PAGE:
The fast, economical and accurate way to calibrate a quantity of dial indicators is to invest in a Dial Indicator Calibrator. These mechanical devices are available in inch or metric models from several manufacturers. They are in effect a micrometer head with a large 3.5" diameter, .00005" accuracy and 0-1" range. The dial indicator is positioned in front of the spindle. The micrometer head is rotated and readings are compared. Ideally, readings should be taken at every numeral printed on the indicator dial, or as your quality manual requires. In practice, a reading taken every half revolution is sufficient. It will be necessary to have this unit regularly calibrated by a calibration lab to maintain traceability.
If you need to calibrate large quantities of analog and/or digital indicators you may want to invest in the electronic i-Checker which is hooked up to a computer system and generates inspection certificates.
Gage blocks are an accurate but time consuming way to check your dial indicators. Fasten the indicator in a stand on a granite plate. Lower the contact point to the surface and set the indicator at zero. Now it's a simple procedure to insert gage blocks under the contact point and take the readings. Be certain that the blocks are clean and wrung to the surface, that the indicator is perpendicular to the surface, and that it's securely fastened. Blocks should be used which will allow a reading at every half revolution or as your calibration manual stipulates. Obviously, the gage blocks will need to have their accuracy certified on a regular basis (annually is the norm).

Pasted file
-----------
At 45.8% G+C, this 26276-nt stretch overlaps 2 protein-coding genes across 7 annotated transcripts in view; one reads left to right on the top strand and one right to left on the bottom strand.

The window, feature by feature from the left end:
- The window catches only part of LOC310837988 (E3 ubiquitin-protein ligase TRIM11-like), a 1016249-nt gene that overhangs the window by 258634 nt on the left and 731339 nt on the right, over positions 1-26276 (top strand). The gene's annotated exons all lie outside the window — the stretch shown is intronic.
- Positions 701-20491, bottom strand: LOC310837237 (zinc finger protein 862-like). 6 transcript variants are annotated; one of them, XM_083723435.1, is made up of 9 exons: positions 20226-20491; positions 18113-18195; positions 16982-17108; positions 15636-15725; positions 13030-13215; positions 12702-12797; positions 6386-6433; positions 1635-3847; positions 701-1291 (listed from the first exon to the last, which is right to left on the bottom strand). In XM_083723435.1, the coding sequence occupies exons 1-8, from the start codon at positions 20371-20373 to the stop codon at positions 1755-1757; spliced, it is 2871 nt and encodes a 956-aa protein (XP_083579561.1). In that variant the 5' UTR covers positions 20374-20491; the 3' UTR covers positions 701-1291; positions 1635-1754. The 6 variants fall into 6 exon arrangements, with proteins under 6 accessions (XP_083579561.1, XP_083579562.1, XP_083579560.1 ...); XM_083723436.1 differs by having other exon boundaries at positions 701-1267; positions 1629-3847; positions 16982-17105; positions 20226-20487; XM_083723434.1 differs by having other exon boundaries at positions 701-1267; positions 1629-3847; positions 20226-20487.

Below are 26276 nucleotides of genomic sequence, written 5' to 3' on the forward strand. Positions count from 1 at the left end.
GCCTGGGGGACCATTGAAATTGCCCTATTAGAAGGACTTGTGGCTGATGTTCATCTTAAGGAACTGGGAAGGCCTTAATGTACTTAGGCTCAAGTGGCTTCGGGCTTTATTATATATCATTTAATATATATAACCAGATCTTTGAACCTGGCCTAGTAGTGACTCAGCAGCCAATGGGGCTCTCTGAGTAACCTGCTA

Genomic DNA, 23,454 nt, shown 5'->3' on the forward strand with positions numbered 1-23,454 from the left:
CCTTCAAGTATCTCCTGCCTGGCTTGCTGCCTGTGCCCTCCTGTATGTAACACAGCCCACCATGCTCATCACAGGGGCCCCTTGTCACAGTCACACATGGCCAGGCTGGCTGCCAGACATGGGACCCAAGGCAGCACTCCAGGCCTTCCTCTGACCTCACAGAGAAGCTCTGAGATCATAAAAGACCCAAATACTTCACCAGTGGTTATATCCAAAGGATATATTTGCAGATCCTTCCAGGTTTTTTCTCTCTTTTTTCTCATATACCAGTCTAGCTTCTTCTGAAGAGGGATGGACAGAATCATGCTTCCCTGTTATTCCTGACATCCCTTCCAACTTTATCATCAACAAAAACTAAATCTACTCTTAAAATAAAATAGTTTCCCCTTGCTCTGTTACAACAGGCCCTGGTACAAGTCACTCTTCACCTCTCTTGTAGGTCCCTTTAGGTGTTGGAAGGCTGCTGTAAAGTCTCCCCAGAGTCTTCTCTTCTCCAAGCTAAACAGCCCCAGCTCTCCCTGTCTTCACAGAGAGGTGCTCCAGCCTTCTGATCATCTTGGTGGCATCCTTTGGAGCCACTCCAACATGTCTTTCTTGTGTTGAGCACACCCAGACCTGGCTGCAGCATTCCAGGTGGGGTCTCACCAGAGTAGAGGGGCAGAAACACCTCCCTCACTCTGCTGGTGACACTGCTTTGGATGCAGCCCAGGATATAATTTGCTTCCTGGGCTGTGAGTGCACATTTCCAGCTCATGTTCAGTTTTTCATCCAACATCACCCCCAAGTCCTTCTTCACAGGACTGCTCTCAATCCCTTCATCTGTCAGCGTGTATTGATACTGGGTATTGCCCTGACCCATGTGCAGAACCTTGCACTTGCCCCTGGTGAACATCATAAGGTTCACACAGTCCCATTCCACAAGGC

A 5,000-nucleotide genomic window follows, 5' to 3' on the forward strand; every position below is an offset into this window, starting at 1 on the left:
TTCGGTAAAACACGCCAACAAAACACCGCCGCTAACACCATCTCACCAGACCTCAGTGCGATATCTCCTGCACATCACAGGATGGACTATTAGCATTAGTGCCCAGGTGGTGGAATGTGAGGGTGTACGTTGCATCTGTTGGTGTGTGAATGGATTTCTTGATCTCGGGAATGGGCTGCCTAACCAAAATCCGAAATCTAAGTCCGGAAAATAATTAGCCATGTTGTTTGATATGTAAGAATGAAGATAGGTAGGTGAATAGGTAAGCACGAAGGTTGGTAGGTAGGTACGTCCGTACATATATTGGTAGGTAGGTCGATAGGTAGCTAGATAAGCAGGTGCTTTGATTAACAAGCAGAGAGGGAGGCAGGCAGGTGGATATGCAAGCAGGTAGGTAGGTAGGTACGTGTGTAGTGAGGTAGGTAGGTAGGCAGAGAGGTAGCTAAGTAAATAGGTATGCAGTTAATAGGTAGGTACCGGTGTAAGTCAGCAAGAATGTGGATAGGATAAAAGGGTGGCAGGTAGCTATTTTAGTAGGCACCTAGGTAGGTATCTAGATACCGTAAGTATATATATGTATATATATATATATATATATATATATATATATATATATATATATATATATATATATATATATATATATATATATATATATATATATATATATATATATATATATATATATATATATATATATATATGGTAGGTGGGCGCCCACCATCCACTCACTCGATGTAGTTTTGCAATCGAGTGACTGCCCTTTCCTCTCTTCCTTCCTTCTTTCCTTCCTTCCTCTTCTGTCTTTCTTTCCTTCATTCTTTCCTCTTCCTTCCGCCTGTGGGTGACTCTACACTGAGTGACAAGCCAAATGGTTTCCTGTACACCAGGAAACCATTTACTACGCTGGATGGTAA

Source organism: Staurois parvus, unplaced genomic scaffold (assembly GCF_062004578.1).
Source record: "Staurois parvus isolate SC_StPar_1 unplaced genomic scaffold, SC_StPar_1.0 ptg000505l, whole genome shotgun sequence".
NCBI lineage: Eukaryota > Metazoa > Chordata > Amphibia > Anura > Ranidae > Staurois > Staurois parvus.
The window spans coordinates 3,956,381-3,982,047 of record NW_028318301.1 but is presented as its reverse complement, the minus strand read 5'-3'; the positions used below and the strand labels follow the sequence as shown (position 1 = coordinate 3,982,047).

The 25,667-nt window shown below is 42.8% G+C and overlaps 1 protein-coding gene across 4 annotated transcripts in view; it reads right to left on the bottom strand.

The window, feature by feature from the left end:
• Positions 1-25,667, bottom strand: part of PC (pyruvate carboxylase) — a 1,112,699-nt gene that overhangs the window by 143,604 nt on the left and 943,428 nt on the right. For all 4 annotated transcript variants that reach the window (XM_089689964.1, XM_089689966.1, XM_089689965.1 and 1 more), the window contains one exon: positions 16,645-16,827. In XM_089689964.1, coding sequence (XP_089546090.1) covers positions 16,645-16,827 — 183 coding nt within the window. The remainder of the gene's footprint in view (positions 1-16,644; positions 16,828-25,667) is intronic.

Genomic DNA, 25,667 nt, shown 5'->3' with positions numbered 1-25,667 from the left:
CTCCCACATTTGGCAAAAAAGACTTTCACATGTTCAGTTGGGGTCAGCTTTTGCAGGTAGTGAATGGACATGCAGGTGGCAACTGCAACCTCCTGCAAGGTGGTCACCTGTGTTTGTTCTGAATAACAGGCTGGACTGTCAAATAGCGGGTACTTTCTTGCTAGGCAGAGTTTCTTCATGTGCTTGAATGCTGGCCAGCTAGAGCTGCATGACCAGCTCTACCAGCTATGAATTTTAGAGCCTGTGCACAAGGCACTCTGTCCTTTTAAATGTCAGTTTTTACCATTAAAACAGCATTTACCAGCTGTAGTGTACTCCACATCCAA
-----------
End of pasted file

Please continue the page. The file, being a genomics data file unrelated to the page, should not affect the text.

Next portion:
The indicator is deemed accurate if it does not deviate more than one graduation over the first 2-1/3 revolutions and not more than one additional graduation per revolution thereafter. Most manufacturers offer better accuracy than this, particularly on the short range indicators. Check with the manufacturer for specific details.
Repeatability should be less than half a graduation in all cases. Allow the contact point to come down several times onto the same gage block. Any variation in readings will indicate a problem with repeatability. If this occurs, check once again that your indicator is firmly attached to an indicator stand of some substance. Check that the screws on the indicator back are tightened (if you're holding the indicator by its lug back) and check that the contact point is tight as well. The indicator will need to be serviced if repeatability is unacceptable.
Gage blocks: investing in eight gage blocks (.020" .025" .050" .100" .250" .400" 1.00" and 2.00") will allow you to calibrate all your inch reading dial indicators with ranges up to 2" travel. With these blocks you'll be able to check each indicator at the 2-1/2 revolution mark as well as the full range mark. This will serve as the absolute minimum requirement for indicator calibration. NIST certificates included. Calibration Grade 0.